I’m the type of person who believes that we desperately want to be told the truth.
As a result, when I begin to see and hear and listen to the truth, I’m drawn into it–and along with a bit of resistance, I tend to feel a release rather than a rush of vengeance or meanness if the truth seems to challenge what I had understood or professed before.
Often, it’s a matter of recognizing that I didn’t know that I hadn’t been told, taught, or modeled the truth up to that time.
That’s what this letter is about:
There is a truth about gay and lesbian people and their long-term committed relationships that we didn’t even know we were yearning for.
People who identify as gay or lesbian deserve to be publicly affirmed in their loving, long-term, committed relationships–relationships that lack a simple piece of paper from City Hall that says “Married.”
Let me back up.
There is a truth about wishing the best for our children and how that wish gets twisted and ignored as our children grow into adulthood–especially our children who don’t fit the cultural mold.
When we see the infants and the children who we have in our lives today–our biological children, the children from our blended families, and the children of our friends and siblings–we often inwardly or outwardly say to them,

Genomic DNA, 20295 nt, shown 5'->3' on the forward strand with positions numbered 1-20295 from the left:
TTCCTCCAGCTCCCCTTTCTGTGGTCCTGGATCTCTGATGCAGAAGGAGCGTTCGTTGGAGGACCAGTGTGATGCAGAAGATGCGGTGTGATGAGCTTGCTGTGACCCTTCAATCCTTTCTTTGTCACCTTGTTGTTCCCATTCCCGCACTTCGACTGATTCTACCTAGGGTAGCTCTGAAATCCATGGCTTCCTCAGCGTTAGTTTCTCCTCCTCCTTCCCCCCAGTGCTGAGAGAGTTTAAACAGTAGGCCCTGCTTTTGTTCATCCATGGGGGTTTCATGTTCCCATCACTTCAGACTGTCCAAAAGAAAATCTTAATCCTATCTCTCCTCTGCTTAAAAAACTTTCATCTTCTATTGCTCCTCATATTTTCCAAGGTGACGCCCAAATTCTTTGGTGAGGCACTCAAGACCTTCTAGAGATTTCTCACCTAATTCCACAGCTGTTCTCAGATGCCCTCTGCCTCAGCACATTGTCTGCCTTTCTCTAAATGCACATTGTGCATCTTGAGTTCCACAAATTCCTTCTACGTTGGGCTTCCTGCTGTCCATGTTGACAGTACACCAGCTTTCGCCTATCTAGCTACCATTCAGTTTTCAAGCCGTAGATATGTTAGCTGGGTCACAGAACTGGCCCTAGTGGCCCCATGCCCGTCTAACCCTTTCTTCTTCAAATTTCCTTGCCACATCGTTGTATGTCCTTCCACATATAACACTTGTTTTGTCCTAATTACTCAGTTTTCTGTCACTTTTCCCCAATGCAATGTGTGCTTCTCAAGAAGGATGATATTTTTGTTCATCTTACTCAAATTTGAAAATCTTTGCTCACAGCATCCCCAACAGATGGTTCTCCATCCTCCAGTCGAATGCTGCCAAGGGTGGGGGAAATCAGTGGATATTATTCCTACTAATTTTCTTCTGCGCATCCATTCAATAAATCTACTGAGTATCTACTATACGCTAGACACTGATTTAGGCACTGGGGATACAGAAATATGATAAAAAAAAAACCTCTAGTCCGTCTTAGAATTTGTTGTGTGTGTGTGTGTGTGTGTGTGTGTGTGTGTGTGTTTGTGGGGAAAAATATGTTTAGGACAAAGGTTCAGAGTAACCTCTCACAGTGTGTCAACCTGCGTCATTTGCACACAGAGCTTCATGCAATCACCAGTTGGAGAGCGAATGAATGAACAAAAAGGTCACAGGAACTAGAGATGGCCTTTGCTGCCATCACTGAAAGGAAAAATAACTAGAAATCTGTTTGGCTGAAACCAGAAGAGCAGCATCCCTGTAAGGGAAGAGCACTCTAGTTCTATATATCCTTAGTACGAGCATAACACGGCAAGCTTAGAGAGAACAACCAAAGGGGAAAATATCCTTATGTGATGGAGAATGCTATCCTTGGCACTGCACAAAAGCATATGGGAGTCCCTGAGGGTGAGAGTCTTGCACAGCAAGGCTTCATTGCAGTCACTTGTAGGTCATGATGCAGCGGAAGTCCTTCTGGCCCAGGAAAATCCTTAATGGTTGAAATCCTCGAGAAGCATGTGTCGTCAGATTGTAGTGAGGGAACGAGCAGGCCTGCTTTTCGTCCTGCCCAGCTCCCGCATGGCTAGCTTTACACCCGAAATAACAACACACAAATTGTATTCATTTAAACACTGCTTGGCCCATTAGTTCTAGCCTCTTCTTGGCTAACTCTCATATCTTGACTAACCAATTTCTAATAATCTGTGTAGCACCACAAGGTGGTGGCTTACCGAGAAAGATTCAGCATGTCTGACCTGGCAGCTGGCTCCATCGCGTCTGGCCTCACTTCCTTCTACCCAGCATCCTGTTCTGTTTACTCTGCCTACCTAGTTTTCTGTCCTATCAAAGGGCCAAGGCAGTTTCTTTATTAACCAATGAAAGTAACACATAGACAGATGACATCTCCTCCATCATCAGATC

“I hope you find happiness! I hope you grow up to be strong and proud of who you are! You deserve the very best in life. You deserve to be happy and healthy. I want that for you!”
Do any of us look at these same children in our lives and say, “I hope you find an opposite-gendered person to marry and procreate with”?
Don’t we say to these children in our lives,
“Be all of who you are! Be your best self. Do your best to do right by others.”
Or do we start them off in life by counseling them, “Be who I myself tell you to be. Be who the world tells you to be. Be who the religious leaders tell you to be. Don’t be who you really are. Take care of my own discomfort by hiding your true self that otherwise wouldn’t fit into these worldly molds, so that no one will look at me or you and judge our family…”
Would we truly say such a thing–“Don’t be who you really are”–to a newborn baby, a toddler, 3-year-old, a 4-year-old?
At what point does the message and the hope we wish to instill in our children begin to change? And what accounts for it?
I believe that what changes is not our children whose authenticity and innate potential for fullness resides within them; rather it is the socially entrenched adult who changes.
As babies and toddlers grow older, we witness them grow into young people. Meanwhile, we adults have been socialized without our consent* to accept without question certain behaviors as the norm.
If such socialization goes unexamined–for example, who can be doctors, who can raise a child, who can be secretaries, who can marry into a loving relationship–then we unintentionally begin to separate out the “norm” from “not-the-norm.”
And from “not-the-norm” we worry about the “not-normal.”
And the “not-normal” is a close cousin to “not-right.”
And then–we have been taught–we need to draw the line: Whatever is not the norm is therefore “wrong.”
But that is not the truth.